Dimensions of Nursing Care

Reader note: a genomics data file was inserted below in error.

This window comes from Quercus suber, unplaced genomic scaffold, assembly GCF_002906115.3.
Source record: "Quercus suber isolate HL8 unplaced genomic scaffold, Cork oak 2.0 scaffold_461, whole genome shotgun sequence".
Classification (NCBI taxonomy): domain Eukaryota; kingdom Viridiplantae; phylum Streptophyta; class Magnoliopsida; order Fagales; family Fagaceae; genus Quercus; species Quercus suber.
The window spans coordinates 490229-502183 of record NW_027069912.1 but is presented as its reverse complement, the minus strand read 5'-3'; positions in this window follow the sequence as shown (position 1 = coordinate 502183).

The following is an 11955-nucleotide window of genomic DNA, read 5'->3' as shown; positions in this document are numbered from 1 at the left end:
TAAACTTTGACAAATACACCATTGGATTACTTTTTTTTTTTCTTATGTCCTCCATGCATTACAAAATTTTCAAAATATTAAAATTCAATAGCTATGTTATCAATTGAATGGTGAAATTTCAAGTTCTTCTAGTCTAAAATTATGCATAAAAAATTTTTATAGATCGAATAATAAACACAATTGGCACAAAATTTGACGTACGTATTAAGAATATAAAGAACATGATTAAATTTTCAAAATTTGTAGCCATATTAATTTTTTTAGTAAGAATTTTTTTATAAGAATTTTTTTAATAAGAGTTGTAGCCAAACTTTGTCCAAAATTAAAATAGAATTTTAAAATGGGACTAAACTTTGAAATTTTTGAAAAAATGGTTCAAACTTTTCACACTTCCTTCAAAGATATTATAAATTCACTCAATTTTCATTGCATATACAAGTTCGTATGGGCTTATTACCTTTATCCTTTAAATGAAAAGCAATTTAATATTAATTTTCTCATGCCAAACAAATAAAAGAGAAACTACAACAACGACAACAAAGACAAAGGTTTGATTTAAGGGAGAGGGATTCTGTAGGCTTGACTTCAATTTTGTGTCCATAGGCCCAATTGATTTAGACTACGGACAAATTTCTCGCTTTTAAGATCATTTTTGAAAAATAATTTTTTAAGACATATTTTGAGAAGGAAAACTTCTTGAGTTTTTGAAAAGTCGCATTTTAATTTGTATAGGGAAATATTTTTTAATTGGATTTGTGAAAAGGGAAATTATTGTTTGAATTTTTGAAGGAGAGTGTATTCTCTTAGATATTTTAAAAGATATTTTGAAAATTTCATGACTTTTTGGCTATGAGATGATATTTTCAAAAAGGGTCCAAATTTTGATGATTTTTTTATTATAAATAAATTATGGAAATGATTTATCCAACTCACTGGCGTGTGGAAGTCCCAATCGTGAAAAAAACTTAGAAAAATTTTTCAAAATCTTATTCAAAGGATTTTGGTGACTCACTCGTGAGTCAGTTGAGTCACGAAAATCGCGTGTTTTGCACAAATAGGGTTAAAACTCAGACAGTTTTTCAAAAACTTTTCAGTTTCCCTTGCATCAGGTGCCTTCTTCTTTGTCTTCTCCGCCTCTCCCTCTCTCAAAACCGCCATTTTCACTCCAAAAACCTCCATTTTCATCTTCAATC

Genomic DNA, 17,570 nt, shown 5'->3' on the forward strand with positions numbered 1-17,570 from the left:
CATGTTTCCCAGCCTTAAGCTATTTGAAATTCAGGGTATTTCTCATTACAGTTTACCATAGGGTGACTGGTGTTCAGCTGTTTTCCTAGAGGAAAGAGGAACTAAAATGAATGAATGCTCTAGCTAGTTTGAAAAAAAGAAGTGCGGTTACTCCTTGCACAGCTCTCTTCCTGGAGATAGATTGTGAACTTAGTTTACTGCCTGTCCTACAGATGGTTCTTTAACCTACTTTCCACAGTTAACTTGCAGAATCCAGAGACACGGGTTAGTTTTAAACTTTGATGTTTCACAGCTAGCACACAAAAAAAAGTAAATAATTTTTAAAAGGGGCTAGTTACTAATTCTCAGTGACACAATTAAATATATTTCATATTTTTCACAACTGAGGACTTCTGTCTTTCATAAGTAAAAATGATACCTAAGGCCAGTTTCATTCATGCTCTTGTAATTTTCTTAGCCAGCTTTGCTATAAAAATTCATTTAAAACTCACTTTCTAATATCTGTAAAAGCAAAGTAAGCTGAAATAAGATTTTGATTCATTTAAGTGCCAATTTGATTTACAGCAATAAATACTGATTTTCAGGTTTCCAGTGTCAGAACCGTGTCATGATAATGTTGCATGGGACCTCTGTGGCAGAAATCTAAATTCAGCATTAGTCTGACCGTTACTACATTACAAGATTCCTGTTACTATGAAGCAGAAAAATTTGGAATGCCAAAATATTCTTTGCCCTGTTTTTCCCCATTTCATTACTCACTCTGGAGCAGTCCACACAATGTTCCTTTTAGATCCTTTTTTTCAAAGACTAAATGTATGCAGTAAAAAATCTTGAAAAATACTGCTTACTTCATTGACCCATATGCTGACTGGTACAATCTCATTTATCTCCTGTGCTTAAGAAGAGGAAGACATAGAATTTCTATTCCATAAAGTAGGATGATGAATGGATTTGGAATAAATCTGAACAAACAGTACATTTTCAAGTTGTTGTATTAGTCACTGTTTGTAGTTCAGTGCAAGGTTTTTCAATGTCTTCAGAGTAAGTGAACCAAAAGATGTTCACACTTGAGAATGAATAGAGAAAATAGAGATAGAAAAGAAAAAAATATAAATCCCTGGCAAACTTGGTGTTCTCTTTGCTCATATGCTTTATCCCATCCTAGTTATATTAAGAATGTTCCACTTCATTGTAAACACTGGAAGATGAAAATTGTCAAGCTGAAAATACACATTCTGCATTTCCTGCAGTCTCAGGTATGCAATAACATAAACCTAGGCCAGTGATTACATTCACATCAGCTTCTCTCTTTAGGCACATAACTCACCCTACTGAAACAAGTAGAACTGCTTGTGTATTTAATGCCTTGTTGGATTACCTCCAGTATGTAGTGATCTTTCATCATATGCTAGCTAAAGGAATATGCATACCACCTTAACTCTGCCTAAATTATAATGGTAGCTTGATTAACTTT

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In order for a nurse to deliver patient focused care, they must first develop an effective nurse-patient relationship with the service users that they care for. This is important in order to ensure that the highest quality of care is provided to the patient. As, according to Sheldon (2009), a nurse-patient relationship is based upon the commitment of a nurse to work alongside their patient’s, in order to deliver personal and effective care which meets the identified health needs. Patient focused care involves the patient and nurse working together as a partnership and places the patient and their relatives central to decision making in regards to the planning, implementation and assessment of care. An equal nurse-patient relationship is important in order to ensure that safe, effective and personal health care is delivered and that the patients’ needs are appropriately met (The Health Foundation, 2012). Briant and Freshwater (1998) discuss how the development of the nurse-patient relationship may be effected; they further this, stating that everyone differs in regards to their personal boundaries and how they perceive interpersonal interactions from others. In consideration of this, in order for a nurse to develop the required skills in order to form an effective nurse patient relationship, they must recognise the individual boundaries of their patients. The professional expectation of nurses is very high and this is something which is greatly acknowledged within society. The media is very influential in regards to how society perceives nurses; this is something which has altered the image of nursing within the past, (Benison and Voogd, 2008) Appropriate examples of cases which have been focused upon within media will be underlined and discussed throughout this essay. Nurses must have a significant degree of self-awareness in order to deliver patient centred

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